African Methodist August Quarterly

African Methodist August Quarterly

Date Observed: Last weekend in August
Location: Wilmington, Delaware

The African Methodist August Quarterly is a meeting of the African Union Methodist Protestant (AUMP) Church held each year at the end of August in Wilmington, Delaware. This religious festival, also known as the Big Quarterly, commemorates the founding of the church in 1813. It has served as an opportunity to conduct yearly church business as well a reunion celebration.

Historical Background

The African Union Methodist Church (AUMC) was the first independent black church to be established in the United States. Although the African Methodist Episcopal (AME) Church in Philadelphia began earlier - in 1793 - it did not separate from the predominantly white Methodist Episcopal denomination until 1816.

In 1813 Peter Spencer founded the church, originally called the Union Church of Africans, in Wilmington, Delaware. Spencer was born a slave in Kent County, Maryland, in 1782 and was freed when his owner died. During the 1790s, he moved to Wilmington. There he eventually became known as "Father Spencer" because of his strong faith, teaching abilities, and knowledge of the law. He not only taught people to read and write but he also offered legal advice. Spencer believed that the combination of education and religion would empower and liberate African Americans.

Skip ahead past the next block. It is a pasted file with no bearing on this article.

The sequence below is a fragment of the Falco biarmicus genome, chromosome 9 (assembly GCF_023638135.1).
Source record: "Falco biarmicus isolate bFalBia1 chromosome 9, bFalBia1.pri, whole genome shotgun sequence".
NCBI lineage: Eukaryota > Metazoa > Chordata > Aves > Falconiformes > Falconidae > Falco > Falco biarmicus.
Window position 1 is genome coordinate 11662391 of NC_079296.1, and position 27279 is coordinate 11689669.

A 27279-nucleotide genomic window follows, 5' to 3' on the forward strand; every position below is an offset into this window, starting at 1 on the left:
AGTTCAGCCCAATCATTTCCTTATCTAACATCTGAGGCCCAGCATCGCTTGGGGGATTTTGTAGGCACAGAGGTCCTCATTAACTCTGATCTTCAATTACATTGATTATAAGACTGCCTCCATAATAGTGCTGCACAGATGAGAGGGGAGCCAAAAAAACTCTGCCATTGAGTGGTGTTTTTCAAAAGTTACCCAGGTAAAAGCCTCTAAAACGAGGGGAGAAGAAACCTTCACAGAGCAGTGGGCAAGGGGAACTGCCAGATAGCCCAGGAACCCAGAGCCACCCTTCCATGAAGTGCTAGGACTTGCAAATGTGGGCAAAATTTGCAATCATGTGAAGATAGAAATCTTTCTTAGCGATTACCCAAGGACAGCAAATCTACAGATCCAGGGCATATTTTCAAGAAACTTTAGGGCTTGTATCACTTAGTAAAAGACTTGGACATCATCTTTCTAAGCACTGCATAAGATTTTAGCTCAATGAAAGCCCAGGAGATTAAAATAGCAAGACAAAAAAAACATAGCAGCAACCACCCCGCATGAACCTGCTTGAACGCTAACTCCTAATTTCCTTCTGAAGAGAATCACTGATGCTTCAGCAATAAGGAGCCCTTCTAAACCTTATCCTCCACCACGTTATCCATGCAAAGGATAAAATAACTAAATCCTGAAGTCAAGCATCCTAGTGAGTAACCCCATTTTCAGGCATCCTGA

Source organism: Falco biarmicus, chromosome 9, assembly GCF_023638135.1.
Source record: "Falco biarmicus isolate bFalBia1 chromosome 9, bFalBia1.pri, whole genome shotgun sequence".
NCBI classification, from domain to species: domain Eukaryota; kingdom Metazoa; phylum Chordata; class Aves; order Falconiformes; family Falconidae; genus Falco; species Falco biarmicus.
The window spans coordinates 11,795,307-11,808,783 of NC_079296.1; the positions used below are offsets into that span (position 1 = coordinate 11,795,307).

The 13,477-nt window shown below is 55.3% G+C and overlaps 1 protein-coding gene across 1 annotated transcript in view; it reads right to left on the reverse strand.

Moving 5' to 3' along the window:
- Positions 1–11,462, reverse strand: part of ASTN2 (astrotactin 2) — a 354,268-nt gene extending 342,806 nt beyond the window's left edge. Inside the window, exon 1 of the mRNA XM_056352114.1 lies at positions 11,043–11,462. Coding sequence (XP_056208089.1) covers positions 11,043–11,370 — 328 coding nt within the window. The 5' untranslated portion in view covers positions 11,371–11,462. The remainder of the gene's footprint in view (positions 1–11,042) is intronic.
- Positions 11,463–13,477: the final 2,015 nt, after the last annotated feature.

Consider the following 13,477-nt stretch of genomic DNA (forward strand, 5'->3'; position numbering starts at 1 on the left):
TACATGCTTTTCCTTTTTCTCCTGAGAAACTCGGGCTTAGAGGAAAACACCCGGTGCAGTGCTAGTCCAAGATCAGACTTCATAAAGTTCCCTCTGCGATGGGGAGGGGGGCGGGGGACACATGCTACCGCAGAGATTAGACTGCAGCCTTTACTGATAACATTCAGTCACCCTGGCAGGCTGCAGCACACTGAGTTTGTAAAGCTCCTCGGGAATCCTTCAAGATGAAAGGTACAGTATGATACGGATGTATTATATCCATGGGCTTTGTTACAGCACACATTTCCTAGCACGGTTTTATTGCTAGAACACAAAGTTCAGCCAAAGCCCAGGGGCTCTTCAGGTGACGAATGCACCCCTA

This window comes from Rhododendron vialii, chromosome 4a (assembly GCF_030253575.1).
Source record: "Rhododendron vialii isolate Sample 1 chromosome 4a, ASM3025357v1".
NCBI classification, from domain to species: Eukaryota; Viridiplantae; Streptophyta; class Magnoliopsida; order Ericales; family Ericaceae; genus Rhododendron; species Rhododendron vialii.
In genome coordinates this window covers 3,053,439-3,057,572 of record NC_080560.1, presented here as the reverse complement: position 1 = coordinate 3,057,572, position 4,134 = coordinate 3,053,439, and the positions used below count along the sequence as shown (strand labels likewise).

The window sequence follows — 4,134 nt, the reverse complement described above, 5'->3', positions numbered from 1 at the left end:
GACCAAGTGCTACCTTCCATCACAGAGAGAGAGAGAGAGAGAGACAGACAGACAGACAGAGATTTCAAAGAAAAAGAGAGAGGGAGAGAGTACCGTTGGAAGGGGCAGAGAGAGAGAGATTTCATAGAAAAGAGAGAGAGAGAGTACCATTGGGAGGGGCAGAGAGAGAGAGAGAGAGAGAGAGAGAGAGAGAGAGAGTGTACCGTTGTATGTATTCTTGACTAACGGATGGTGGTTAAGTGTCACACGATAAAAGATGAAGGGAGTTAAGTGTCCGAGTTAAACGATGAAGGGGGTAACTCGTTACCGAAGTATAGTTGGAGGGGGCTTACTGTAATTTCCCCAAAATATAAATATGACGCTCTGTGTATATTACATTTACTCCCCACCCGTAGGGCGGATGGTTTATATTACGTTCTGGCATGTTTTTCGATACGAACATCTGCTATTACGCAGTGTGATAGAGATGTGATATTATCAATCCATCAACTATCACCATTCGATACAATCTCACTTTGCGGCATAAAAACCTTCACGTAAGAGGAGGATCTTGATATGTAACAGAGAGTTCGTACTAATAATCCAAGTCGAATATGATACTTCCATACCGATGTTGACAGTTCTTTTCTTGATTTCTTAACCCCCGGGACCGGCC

Soon after he arrived in Delaware, Spencer became active in the white-dominated Asbury Methodist Episcopal Church, called the Mother of Methodism in the state. Although accepted into the church, black congregants were not considered equal to whites and were segregated - required to sit in the church balcony rather than on the main floor. During worship, black congregants would praise the Lord out loud when they felt the presence of the Holy Spirit, and white church members disapproved, insisting that the African Americans should worship quietly. Spencer believed that was an unfair request, and he and another layman, William Anderson, left the church. Nearly 40 people followed Spencer and Anderson out of the church and formed the Ezion Methodist Episcopal Church, which was still part of the Asbury denomination. But neither Spencer nor Anderson was ordained, so in 1812 the Asbury church appointed a white minister to lead the new church. Spencer and his followers were not allowed to control their church finances or other business affairs. By 1813 they were so dissatisfied that they withdrew entirely from the Asbury Methodist Episcopal Church and founded the Union Church of Africans. This was the first African-American-controlled church in America.